The 2010 campaign has kicked off with the least auspicious start we’ve seen for many elections. Neither leader offered a compelling performance in their initial outings.

Julia Gillard did give a polished but content-free opening address, more of the same that we’ve had from her over the last three weeks, with added “moving forward” – lots of it.  “Moving forward” and “moving Australia forward” also feature heavily in Labor’s first positive ad of the campaign (the Liberals’ first online ad is here).  The Labor ad is a smart, short piece of glitz that quickly runs through the key Labor themes.  But for a “positive” ad, it’s rather negative – negative toward asylum seekers in particular (couched of course in terms of border security), and negative toward “big Australia”.

Labor’s emphasis on “big Australia” or rather its purported opposite, “sustainable Australia”, is remarkable.  Gillard mentioned it in her speech to open the campaign, in addition to it appearing in Labor’s ad. Gillard will be addressing the Eidos Institute in Brisbane this morning and Crikey understands population will again be a key topic for the Prime Minister.

In effect, the Government has taken an Opposition attack point and, rather than debate it or show leadership in rejecting it, it has embraced it with passion, essentially hoping that voters reward it for its enthusiastic conversion from Kevin Rudd’s embrace of high immigration.

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Clearly the issue is showing up in Labor’s focus group research strongly.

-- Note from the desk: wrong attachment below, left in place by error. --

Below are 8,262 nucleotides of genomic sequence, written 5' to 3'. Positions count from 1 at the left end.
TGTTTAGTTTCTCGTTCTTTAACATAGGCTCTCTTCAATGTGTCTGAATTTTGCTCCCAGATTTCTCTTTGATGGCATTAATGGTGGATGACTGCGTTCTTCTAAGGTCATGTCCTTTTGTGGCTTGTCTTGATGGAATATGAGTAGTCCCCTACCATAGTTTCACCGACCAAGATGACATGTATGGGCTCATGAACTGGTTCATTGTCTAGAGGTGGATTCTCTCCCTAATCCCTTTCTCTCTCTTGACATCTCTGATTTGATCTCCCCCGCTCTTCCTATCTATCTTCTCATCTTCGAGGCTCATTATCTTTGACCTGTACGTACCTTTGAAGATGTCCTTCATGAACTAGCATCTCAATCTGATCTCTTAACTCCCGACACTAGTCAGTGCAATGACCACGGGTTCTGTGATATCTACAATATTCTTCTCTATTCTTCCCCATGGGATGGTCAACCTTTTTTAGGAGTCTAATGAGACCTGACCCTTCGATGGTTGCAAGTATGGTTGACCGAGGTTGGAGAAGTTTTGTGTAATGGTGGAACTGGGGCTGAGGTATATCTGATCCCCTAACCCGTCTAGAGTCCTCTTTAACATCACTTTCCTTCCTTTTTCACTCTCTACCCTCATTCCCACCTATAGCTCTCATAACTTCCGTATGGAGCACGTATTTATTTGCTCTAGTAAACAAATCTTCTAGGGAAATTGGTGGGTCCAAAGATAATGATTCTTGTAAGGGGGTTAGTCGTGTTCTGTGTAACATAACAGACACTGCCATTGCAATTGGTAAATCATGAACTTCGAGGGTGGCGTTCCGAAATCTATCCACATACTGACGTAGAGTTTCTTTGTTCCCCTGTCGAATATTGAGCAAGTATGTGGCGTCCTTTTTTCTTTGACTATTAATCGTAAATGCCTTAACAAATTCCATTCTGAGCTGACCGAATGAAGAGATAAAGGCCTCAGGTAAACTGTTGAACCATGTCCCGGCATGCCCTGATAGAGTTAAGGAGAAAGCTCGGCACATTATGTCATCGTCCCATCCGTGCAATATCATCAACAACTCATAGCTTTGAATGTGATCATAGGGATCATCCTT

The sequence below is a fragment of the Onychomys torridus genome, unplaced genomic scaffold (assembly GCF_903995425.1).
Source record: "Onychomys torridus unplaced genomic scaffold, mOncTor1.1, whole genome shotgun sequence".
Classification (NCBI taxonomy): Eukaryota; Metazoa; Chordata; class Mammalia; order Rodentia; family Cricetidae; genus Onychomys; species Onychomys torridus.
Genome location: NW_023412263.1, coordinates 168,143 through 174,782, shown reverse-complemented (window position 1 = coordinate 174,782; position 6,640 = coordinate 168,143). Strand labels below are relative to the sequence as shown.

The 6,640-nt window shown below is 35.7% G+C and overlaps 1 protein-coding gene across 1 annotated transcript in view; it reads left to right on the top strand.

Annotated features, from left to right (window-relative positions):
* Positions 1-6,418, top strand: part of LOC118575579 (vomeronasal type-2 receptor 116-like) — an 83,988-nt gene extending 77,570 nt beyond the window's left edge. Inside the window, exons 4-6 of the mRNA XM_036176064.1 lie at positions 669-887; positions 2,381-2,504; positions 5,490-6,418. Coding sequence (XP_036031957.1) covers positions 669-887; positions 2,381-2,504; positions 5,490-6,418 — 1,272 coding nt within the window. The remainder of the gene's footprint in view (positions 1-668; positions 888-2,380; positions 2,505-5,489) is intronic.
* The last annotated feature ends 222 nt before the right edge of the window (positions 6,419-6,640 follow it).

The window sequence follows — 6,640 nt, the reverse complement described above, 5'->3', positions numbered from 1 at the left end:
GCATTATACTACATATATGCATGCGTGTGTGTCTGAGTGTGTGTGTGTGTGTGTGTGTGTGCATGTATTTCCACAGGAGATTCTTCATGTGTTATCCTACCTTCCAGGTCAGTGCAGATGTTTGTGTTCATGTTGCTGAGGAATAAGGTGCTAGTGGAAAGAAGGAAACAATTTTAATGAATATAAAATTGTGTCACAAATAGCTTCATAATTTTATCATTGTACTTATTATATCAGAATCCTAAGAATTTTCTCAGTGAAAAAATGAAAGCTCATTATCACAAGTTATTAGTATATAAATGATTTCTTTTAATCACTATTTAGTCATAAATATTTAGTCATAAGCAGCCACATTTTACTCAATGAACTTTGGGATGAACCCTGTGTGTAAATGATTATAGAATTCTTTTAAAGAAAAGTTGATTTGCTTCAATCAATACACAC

Tony Abbott will hope the campaign doesn’t continue in the manner of his first day. He was the victim of what looked poor planning when he fronted the media in Brisbane with no backdrop or supporting paraphernalia except two flags, one of which barely made it into shot.  It’s a minor matter, and won’t register with voters, but it looked cheap, particularly because of the unflattering lighting on Abbott.

More to the point, he was immediately pinned by journalists on the Workchoices issue.

This was Eric Abetz’s fault. Yesterday morning the Tasmanian senator and IR spokesman dropped Abbott in it by undermining what he must have known was a key Abbott pre-campaign moment, his “cremation” of Workchoices. Abetz indicated that, while the Coalition wouldn’t change the Fair Work Act, it would change regulations and ministerial directions under the Act.  But Abbott compounded the problem by refusing to rule out such changes, in effect inviting Labor to assault his credibility.

This is trouble for Abbott, who famously was an opponent of the original Workchoices (an early example of how Abbott might be something of a policy-free zone, but has acute political instincts). Polling consistently shows most voters believe the Liberals will try to bring back Workchoices no matter what they say, and are concerned about it. The Opposition knows it, which is why Abbott was using such strong language to condemn John Howard for introducing it in the first place without flagging it as a pre-election policy in 2004. That his opportunity to “cremate” the issue right at the start of the campaign was spoilt (despite the usual cheerleading from the right-wing media, whose journalists heavily promoted the move as a display of tactical brilliance) probably means Abbott will be dogged by the issue till polling day.

So both sides are running away from former policies that they think were either mistakes or sold so badly as to become toxic.  Tony Abbott can’t run far enough from Workchoices. Both sides are in retreat from high immigration – a shameful development for Australian economic policy.  And Labor has yet to find a suitable replacement for the emissions trading scheme it abandoned.

We have two novice leaders who are busy focussing on what both sides are not supporting, rather than what they are.

This may be a deck-clearing exercise to enable Labor and the Coalition to get on the front foot in terms of policy, but it doesn’t bode well for anyone hoping for genuine reform commitments.

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